A Meeting in Geneva: The Birth of 'Frankenstein'


My first column on Science Fiction / Fantasy history is now up on Kirkus Reviews! For this first post, I couldn't think of a better place to start than Mary Shelley's creation of Frankenstein in 1816 during a summer trip to Geneva, Switzerland. Frankenstein isn't the first root of the genre, but it is a solid one that has since been built on. You can read the article here on Kirkus Reviews.

A couple of books that I used for the research for this article were:

  • The letters of Mary Wollstonecraft Shelley by Mary Wollstonecraft Shelley and edited by Betty T Bennett. A three volumn collection of Shelley's letters, which provided a great insight into her life around the time of her writing the book.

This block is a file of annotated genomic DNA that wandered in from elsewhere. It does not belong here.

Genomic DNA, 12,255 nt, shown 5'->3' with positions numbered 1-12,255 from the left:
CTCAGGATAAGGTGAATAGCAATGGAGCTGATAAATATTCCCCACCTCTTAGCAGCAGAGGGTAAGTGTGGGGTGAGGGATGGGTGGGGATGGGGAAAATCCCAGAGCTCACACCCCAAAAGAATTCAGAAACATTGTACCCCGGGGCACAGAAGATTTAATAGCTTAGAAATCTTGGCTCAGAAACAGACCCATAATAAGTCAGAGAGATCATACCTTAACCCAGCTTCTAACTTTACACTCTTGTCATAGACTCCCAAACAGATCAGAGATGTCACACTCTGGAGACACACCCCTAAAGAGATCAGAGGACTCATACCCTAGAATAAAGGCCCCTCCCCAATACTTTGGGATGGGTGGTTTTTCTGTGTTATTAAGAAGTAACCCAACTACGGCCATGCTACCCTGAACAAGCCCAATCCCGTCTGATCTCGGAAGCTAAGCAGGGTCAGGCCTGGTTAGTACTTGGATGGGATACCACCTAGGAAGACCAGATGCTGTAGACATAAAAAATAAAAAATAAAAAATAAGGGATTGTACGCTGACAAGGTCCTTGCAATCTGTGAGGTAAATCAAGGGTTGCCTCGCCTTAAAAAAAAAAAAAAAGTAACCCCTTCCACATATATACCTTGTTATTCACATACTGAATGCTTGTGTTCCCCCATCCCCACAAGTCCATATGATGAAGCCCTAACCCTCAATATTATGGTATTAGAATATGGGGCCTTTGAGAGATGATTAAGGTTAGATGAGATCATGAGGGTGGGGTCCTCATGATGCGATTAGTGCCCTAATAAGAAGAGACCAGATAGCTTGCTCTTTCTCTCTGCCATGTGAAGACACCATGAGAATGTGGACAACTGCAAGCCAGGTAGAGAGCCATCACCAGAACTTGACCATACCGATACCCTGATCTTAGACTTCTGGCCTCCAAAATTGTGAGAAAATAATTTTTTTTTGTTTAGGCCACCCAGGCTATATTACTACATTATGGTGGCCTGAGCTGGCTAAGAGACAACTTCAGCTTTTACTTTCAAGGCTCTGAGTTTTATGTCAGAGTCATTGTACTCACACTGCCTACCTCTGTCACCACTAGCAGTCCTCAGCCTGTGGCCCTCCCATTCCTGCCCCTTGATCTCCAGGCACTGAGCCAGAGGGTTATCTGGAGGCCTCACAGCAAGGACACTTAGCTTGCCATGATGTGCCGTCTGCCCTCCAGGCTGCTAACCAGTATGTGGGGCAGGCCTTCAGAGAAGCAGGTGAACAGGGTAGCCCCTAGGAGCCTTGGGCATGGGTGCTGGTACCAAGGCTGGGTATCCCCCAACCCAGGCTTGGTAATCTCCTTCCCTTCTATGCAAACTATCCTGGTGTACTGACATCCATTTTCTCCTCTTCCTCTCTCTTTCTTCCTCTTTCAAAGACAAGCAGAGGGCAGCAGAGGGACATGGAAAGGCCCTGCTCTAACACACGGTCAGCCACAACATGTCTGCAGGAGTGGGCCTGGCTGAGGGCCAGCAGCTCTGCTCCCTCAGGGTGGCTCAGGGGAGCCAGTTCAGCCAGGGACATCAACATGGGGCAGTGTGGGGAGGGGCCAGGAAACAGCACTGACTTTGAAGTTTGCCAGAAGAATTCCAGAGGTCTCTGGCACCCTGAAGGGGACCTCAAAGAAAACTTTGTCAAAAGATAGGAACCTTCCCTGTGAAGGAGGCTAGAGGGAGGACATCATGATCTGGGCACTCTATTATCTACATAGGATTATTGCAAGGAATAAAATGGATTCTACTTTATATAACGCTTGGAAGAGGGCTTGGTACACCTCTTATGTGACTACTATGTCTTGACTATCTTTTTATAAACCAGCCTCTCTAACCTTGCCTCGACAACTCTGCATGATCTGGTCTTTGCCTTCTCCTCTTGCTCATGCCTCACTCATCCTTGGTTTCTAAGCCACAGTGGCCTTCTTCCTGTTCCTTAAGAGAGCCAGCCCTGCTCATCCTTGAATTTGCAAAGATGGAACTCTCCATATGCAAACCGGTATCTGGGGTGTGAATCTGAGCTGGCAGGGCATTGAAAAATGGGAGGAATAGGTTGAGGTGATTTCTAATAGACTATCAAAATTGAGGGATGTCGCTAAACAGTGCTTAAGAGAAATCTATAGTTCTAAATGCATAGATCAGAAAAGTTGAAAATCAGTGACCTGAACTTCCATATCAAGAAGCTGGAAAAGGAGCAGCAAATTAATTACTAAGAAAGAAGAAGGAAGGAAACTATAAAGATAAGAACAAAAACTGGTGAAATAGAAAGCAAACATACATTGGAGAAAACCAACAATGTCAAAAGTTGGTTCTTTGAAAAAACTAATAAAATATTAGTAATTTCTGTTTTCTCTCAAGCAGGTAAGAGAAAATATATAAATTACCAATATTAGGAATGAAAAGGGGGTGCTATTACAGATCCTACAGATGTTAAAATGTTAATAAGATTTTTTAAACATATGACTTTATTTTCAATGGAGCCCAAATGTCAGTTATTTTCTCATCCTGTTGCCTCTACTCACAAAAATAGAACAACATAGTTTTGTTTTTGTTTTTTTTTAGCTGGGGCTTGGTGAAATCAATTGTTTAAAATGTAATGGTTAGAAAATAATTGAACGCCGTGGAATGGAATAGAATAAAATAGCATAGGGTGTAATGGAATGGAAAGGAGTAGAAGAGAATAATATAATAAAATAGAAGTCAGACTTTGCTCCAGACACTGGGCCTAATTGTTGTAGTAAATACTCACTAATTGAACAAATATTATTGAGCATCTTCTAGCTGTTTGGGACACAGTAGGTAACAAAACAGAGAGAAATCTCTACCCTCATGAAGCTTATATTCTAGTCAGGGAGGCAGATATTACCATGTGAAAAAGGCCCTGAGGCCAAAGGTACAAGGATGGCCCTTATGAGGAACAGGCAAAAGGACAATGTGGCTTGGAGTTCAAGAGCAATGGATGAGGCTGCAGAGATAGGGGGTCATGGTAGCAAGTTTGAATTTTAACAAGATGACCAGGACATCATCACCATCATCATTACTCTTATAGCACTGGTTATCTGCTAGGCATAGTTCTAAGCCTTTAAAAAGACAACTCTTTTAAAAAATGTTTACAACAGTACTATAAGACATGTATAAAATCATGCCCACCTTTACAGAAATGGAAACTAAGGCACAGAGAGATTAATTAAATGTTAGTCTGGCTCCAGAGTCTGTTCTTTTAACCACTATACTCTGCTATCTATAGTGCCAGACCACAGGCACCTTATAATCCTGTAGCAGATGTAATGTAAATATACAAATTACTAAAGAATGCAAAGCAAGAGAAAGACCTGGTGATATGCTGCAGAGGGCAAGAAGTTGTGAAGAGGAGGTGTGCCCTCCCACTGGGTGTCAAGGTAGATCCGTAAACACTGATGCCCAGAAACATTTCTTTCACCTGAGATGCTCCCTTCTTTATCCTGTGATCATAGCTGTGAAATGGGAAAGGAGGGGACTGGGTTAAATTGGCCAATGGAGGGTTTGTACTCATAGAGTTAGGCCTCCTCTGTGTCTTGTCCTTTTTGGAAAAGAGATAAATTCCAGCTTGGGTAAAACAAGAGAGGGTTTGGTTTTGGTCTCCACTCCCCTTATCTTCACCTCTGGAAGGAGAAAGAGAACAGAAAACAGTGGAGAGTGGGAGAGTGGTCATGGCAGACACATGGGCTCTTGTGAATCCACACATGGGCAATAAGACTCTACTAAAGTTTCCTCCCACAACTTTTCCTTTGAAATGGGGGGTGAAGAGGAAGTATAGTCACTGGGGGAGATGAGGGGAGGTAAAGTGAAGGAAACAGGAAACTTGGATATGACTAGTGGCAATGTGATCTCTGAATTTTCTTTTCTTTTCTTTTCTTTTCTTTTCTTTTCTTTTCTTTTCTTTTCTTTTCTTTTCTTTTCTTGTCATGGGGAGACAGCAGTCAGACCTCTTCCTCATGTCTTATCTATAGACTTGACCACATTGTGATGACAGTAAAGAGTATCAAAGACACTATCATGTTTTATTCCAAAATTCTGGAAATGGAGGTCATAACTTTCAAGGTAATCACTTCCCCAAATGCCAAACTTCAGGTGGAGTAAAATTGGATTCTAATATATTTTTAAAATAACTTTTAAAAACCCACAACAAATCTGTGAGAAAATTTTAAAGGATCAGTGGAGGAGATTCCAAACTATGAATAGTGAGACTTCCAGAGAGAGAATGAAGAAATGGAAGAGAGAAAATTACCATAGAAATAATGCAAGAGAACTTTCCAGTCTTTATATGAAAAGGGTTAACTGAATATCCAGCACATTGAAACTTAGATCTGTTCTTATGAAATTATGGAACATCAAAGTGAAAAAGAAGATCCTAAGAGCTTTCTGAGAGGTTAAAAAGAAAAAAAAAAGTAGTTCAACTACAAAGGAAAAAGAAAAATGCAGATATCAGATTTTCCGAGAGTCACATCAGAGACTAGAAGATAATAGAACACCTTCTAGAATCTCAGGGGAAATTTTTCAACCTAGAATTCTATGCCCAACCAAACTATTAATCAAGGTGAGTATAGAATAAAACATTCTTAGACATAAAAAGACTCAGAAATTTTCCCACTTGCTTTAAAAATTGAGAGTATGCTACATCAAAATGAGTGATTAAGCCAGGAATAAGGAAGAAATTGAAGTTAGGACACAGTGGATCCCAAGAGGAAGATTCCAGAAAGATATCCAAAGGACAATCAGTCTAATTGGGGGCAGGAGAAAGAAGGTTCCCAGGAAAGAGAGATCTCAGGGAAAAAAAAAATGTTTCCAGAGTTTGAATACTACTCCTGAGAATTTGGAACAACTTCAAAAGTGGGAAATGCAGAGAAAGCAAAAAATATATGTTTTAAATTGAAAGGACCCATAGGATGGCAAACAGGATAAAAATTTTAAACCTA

• Survey of Science Fiction Literature, by Frank Northen Magill. This is an academic survey that I recently picked up that has essays from thousands of SF/F novels up to around the 1970s. Great series of reviews of books, which also provides an incredible amount of background on the author and a critical look at the literature.
  • Frankenstein (Norton Critical Editions) by Mary Shelley and J. Paul Hunter. This edition provides the original text of the novel, plus extras: commentary, a couple of letters, and several reviews of the novel from when the book was first published.